RIM is treading a fine line with the whole sideloaded Android apps on the PlayBook tablet thing: the more apps that are available, the better for consumers.
But if sideloading also means sidestepping when it comes to costs and quality, the very developers RIM is trying to woo will be alienated. So it's decided to nip the whole thing in the bud.
RIM has decided it would rather have end users having to wait a little longer – and perhaps pay a bit more – for native versions of apps to be released than lose the support of developers altogether. In other words, sideloading is soon to be no more, set to be cut off in a future update, says Crackberry.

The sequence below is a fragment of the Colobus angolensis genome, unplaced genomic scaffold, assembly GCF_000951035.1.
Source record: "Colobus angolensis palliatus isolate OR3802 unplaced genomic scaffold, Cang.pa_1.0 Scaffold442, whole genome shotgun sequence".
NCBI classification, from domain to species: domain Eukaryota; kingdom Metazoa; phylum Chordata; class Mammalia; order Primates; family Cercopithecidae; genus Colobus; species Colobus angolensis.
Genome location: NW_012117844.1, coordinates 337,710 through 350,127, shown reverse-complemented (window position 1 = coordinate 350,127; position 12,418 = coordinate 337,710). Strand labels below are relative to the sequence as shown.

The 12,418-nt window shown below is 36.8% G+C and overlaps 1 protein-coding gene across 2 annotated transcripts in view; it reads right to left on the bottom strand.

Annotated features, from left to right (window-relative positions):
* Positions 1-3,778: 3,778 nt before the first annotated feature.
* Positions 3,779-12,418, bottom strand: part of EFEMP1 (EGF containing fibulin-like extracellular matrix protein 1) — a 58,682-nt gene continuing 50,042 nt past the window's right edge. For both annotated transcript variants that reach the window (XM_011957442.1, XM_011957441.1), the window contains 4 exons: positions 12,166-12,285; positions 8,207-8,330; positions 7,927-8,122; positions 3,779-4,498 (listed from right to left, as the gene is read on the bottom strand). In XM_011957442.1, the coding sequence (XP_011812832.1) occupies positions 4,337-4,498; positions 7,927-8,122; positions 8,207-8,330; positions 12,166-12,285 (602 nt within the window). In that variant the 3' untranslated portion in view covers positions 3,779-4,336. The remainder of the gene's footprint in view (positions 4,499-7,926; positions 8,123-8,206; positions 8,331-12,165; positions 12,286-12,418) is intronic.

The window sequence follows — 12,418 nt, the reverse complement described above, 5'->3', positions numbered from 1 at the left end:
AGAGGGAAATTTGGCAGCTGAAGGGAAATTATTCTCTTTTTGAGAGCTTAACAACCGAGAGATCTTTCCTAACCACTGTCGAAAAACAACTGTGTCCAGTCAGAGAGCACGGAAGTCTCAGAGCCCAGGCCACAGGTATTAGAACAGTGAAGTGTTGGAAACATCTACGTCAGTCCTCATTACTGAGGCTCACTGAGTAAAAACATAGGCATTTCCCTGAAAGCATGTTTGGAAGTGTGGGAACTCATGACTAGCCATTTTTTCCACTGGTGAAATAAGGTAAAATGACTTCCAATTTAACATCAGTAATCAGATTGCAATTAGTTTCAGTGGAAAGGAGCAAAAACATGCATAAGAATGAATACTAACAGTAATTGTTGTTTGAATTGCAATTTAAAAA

Whether that's a good thing or not depends largely on where you're placed in the ecosystem, of course, but RIM has had enough troubles with keeping developers interested in the past that it's the only decision that makes sense.
RIM vice-president of developer relations Alec Saunders explained the company's rationale via Twitter, also taking the opportunity to have a pop at Android.
“We’re removing sideloading for consumers,” he revealed.
“Piracy is a huge problem for Android devs, and we don’t want to duplicate the chaotic cesspool of Android Market.”
Cesspool or no, we're pretty sure which set of problems we'd prefer to have...